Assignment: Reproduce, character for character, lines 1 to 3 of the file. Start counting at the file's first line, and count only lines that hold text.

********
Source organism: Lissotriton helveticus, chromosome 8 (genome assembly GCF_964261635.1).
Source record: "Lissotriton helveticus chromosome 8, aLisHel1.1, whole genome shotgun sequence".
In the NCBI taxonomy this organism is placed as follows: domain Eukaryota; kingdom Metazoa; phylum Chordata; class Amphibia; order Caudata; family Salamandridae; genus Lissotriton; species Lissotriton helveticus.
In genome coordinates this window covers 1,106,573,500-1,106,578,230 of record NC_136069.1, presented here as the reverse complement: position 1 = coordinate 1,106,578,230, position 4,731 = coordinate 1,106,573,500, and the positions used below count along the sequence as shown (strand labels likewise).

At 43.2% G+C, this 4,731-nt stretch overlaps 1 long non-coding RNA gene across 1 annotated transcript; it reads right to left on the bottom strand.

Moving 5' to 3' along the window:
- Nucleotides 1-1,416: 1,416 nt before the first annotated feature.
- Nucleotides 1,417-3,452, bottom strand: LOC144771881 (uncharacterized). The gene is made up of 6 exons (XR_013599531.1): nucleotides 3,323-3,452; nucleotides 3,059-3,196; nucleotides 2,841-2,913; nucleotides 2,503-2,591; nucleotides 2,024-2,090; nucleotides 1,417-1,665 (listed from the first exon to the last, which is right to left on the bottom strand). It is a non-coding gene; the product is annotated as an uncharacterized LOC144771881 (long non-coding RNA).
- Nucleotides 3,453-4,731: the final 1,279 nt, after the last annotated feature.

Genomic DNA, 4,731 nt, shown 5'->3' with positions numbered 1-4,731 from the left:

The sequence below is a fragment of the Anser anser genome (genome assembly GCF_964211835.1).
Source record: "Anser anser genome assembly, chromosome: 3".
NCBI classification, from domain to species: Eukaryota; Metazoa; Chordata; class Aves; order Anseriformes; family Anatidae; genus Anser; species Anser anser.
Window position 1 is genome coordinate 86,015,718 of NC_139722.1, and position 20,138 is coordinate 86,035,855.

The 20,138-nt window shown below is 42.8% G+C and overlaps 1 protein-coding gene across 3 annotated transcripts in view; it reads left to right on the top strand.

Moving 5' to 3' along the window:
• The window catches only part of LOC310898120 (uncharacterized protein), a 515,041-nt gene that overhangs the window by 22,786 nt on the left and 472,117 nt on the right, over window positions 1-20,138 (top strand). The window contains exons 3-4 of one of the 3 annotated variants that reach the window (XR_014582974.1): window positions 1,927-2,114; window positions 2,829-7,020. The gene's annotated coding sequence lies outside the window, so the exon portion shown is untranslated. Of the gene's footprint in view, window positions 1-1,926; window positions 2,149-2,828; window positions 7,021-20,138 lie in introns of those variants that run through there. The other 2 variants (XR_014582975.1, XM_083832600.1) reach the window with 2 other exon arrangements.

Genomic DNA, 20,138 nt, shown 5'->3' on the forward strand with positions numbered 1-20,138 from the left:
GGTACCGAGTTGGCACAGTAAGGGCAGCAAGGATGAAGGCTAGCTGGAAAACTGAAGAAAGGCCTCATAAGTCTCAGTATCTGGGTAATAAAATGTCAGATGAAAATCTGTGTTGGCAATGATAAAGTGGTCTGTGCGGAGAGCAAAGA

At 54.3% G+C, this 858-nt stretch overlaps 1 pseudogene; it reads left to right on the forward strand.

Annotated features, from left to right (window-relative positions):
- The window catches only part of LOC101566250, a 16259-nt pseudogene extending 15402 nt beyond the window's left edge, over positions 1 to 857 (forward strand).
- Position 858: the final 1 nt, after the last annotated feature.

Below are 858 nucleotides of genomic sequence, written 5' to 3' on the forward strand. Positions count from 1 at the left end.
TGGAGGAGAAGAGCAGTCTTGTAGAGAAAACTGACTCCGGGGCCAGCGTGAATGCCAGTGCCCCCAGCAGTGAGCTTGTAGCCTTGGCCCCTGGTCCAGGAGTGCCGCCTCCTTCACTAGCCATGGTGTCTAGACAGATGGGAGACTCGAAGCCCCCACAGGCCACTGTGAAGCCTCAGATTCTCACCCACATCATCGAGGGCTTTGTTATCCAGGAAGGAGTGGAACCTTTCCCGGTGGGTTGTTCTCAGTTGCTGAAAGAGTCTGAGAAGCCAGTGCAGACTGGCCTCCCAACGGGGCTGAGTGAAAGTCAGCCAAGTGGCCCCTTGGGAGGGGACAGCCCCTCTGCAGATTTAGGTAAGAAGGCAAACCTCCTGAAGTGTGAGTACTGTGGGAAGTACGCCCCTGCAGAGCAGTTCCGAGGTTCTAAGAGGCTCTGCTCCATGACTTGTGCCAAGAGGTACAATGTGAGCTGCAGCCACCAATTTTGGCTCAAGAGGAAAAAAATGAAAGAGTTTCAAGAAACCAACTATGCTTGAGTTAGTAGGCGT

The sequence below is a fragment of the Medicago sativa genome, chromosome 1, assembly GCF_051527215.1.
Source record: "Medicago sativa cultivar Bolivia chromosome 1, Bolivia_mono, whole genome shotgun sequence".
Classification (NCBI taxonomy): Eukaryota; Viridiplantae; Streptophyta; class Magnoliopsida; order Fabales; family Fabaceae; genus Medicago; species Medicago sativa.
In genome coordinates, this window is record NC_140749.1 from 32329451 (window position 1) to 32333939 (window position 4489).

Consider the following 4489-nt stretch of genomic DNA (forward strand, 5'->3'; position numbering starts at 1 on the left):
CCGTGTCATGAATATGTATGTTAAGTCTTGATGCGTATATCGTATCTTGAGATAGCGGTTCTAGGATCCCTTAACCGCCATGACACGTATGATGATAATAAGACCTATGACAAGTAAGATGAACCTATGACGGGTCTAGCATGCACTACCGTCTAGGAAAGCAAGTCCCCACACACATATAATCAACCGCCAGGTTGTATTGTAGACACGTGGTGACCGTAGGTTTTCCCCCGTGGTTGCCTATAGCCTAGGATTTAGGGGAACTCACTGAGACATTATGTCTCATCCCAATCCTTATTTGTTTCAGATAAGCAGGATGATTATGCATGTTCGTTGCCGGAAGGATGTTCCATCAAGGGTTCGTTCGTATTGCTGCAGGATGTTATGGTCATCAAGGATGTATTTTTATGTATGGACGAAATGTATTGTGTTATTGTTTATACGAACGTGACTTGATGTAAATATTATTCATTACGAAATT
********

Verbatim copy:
Source organism: Lissotriton helveticus, chromosome 8 (genome assembly GCF_964261635.1).
Source record: "Lissotriton helveticus chromosome 8, aLisHel1.1, whole genome shotgun sequence".
In the NCBI taxonomy this organism is placed as follows: domain Eukaryota; kingdom Metazoa; phylum Chordata; class Amphibia; order Caudata; family Salamandridae; genus Lissotriton; species Lissotriton helveticus.